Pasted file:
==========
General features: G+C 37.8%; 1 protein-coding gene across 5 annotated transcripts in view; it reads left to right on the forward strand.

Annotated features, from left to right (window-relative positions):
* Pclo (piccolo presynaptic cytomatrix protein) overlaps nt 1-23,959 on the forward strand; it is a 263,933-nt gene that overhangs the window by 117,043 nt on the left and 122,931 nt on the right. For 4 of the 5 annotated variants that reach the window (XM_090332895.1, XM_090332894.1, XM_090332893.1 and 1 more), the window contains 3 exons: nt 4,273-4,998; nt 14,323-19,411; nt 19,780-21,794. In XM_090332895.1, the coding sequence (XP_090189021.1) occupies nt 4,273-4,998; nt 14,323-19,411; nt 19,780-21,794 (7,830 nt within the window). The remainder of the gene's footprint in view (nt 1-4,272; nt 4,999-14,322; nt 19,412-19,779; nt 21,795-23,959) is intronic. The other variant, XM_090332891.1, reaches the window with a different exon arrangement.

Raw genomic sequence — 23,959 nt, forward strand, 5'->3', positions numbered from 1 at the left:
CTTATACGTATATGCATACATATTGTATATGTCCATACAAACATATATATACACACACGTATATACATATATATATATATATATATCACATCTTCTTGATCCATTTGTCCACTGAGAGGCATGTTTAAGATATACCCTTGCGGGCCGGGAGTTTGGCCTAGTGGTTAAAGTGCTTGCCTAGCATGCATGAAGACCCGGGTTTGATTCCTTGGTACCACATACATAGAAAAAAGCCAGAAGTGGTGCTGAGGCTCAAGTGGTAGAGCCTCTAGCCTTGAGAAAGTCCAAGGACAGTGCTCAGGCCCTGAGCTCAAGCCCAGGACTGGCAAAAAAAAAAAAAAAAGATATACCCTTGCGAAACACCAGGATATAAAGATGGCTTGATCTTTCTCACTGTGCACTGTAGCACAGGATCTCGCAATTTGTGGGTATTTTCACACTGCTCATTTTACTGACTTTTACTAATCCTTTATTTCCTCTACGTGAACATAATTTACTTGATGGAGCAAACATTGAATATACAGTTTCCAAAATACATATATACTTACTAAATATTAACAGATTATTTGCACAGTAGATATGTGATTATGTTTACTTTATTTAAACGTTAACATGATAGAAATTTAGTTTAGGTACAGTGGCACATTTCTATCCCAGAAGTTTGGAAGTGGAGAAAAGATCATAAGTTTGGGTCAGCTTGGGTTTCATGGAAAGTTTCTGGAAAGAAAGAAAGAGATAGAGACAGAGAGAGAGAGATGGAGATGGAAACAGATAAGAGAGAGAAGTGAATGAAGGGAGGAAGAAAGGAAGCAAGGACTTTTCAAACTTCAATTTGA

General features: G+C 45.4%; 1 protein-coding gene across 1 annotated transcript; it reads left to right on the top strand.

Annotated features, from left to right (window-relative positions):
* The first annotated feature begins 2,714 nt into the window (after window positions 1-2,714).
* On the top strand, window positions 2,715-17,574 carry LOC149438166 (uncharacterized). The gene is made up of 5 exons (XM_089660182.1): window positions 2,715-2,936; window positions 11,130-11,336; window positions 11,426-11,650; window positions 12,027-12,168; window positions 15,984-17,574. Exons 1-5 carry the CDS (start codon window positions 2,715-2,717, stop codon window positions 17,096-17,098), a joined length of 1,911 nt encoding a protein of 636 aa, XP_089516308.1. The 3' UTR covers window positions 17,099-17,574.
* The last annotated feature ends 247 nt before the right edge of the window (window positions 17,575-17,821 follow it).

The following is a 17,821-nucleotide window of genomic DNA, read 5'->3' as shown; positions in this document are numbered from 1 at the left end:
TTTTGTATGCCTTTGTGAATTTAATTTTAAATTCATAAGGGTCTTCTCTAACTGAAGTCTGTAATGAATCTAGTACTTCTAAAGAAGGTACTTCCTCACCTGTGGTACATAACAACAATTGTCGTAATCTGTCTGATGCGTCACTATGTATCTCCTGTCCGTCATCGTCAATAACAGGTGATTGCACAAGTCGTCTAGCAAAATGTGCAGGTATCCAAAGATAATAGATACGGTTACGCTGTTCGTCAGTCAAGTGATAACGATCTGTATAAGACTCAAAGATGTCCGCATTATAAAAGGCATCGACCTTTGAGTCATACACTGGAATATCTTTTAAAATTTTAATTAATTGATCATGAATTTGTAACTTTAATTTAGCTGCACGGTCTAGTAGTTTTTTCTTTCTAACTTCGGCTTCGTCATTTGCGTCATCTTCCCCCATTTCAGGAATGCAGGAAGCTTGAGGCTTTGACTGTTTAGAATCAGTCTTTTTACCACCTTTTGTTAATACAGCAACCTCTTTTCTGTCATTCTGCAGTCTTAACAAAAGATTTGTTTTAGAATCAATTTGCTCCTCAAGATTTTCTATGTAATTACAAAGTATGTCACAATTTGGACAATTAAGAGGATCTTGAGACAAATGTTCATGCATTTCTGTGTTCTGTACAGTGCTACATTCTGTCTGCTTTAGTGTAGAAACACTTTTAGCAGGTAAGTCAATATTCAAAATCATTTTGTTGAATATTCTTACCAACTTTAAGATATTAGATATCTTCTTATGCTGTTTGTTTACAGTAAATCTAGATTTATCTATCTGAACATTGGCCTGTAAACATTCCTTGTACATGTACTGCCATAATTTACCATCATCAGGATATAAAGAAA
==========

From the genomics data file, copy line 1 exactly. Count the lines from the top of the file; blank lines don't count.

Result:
General features: G+C 37.8%; 1 protein-coding gene across 5 annotated transcripts in view; it reads left to right on the forward strand.